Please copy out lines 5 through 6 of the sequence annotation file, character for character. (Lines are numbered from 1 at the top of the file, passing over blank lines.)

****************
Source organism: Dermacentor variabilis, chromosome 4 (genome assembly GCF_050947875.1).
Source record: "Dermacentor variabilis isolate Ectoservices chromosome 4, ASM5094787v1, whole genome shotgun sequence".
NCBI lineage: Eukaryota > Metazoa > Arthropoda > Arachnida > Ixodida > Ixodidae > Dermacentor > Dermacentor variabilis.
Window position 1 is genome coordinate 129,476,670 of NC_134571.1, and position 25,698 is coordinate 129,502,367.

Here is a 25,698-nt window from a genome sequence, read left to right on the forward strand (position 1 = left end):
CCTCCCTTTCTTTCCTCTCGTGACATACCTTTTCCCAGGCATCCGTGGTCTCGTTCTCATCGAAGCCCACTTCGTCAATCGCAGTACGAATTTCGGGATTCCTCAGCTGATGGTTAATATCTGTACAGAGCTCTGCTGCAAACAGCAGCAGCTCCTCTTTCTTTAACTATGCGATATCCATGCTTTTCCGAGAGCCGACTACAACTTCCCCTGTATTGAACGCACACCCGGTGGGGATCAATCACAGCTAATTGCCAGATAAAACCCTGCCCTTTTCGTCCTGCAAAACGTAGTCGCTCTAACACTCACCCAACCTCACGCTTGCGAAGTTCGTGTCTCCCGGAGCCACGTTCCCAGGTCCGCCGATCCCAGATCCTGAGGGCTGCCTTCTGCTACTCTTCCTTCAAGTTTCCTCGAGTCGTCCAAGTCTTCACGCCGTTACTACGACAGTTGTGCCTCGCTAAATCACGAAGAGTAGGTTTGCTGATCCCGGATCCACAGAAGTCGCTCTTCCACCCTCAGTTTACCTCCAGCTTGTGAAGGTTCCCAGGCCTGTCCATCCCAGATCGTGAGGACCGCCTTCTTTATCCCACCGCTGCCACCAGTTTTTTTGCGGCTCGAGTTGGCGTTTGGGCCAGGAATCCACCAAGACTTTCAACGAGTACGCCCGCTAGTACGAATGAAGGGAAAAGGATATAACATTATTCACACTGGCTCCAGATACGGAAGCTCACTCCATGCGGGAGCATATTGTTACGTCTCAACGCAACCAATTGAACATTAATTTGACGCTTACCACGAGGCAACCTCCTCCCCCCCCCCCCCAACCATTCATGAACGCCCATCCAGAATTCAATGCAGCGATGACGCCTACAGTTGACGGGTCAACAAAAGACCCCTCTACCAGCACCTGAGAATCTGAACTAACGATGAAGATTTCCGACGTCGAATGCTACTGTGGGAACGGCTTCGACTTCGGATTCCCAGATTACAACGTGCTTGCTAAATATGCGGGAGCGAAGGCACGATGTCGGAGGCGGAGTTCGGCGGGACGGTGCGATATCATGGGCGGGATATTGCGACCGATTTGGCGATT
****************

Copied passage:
Here is a 25,698-nt window from a genome sequence, read left to right on the forward strand (position 1 = left end):
CCTCCCTTTCTTTCCTCTCGTGACATACCTTTTCCCAGGCATCCGTGGTCTCGTTCTCATCGAAGCCCACTTCGTCAATCGCAGTACGAATTTCGGGATTCCTCAGCTGATGGTTAATATCTGTACAGAGCTCTGCTGCAAACAGCAGCAGCTCCTCTTTCTTTAACTATGCGATATCCATGCTTTTCCGAGAGCCGACTACAACTTCCCCTGTATTGAACGCACACCCGGTGGGGATCAATCACAGCTAATTGCCAGATAAAACCCTGCCCTTTTCGTCCTGCAAAACGTAGTCGCTCTAACACTCACCCAACCTCACGCTTGCGAAGTTCGTGTCTCCCGGAGCCACGTTCCCAGGTCCGCCGATCCCAGATCCTGAGGGCTGCCTTCTGCTACTCTTCCTTCAAGTTTCCTCGAGTCGTCCAAGTCTTCACGCCGTTACTACGACAGTTGTGCCTCGCTAAATCACGAAGAGTAGGTTTGCTGATCCCGGATCCACAGAAGTCGCTCTTCCACCCTCAGTTTACCTCCAGCTTGTGAAGGTTCCCAGGCCTGTCCATCCCAGATCGTGAGGACCGCCTTCTTTATCCCACCGCTGCCACCAGTTTTTTTGCGGCTCGAGTTGGCGTTTGGGCCAGGAATCCACCAAGACTTTCAACGAGTACGCCCGCTAGTACGAATGAAGGGAAAAGGATATAACATTATTCACACTGGCTCCAGATACGGAAGCTCACTCCATGCGGGAGCATATTGTTACGTCTCAACGCAACCAATTGAACATTAATTTGACGCTTACCACGAGGCAACCTCCTCCCCCCCCCCCCCAACCATTCATGAACGCCCATCCAGAATTCAATGCAGCGATGACGCCTACAGTTGACGGGTCAACAAAAGACCCCTCTACCAGCACCTGAGAATCTGAACTAACGATGAAGATTTCCGACGTCGAATGCTACTGTGGGAACGGCTTCGACTTCGGATTCCCAGATTACAACGTGCTTGCTAAATATGCGGGAGCGAAGGCACGATGTCGGAGGCGGAGTTCGGCGGGACGGTGCGATATCATGGGCGGGATATTGCGACCGATTTGGCGATT